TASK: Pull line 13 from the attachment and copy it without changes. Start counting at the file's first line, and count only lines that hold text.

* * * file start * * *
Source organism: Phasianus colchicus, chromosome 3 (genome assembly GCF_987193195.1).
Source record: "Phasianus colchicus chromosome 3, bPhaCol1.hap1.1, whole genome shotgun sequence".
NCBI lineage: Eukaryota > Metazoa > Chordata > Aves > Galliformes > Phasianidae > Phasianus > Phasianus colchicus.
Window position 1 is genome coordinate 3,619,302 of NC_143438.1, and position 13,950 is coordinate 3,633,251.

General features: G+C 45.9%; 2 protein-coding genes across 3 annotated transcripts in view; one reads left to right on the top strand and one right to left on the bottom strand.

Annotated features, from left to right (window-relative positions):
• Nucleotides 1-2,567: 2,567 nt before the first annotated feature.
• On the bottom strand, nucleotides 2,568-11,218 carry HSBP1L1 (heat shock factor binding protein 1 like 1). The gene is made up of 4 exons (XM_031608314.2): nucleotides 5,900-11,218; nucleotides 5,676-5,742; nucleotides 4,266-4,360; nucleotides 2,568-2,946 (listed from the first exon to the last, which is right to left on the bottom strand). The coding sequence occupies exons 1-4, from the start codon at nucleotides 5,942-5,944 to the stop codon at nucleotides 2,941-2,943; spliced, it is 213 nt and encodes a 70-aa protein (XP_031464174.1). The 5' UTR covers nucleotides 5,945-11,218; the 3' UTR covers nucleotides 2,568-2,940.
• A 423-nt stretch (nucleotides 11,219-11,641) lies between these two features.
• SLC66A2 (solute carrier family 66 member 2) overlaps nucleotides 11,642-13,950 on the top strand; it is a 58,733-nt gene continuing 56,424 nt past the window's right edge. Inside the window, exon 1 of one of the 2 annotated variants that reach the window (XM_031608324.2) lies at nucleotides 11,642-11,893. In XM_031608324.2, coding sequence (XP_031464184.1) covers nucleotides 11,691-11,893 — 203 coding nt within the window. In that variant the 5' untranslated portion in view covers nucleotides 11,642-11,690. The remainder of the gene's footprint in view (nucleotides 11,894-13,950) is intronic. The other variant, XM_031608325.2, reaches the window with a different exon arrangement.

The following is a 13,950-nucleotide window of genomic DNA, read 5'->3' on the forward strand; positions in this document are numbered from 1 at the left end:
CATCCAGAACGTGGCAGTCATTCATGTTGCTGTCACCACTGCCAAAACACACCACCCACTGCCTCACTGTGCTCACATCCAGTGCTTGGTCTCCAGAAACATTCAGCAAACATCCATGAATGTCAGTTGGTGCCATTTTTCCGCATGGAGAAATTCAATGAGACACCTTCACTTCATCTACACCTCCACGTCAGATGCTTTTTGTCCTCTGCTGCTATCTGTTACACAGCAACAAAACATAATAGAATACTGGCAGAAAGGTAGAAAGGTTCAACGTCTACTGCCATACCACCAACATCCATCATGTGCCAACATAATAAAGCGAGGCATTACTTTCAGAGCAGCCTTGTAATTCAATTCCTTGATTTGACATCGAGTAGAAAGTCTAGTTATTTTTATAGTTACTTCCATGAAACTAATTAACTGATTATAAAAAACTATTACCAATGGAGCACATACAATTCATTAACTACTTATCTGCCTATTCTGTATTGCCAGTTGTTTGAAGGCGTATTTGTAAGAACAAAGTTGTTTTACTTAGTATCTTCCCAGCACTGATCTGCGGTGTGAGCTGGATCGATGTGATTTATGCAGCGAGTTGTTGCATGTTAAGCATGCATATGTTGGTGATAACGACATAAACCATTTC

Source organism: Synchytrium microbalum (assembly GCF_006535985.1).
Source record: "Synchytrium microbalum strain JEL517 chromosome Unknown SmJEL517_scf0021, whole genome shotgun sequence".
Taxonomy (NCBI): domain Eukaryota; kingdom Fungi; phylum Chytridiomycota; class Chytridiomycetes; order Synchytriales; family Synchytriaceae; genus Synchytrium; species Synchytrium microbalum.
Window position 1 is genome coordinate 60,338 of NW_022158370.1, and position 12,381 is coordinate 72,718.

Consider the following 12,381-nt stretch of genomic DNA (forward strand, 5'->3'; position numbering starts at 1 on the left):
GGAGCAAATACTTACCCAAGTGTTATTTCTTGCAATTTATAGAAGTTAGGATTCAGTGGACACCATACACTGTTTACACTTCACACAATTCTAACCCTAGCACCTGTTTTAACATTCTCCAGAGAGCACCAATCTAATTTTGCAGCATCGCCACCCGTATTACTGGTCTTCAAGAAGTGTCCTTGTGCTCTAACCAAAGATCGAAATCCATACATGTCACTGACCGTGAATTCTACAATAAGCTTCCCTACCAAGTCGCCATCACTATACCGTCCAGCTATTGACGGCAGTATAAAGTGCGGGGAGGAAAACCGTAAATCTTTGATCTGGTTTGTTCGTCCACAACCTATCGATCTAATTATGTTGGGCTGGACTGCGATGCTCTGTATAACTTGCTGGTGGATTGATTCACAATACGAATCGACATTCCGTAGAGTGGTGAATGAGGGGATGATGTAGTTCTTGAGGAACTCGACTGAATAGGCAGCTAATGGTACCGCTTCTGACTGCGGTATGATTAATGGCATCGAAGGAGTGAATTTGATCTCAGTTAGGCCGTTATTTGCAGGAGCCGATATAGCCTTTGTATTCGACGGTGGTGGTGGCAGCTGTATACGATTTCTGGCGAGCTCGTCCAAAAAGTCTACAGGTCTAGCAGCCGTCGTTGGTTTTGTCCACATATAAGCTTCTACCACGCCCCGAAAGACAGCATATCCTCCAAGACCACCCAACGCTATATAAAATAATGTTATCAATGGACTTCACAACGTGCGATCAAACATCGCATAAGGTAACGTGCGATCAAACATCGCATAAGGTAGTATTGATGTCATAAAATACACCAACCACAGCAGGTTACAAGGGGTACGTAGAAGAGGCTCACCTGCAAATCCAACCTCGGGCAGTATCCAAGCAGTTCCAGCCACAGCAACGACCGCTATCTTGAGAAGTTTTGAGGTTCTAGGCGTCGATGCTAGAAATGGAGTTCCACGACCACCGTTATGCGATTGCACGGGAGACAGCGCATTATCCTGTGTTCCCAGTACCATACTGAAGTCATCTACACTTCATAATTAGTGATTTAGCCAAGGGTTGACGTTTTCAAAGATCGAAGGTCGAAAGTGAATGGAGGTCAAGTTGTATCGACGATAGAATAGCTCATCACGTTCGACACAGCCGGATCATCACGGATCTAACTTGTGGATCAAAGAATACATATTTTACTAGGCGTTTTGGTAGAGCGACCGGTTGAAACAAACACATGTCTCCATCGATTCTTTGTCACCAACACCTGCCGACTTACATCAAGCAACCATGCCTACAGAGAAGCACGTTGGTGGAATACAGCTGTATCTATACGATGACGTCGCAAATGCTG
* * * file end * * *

Source organism: Synchytrium microbalum (assembly GCF_006535985.1).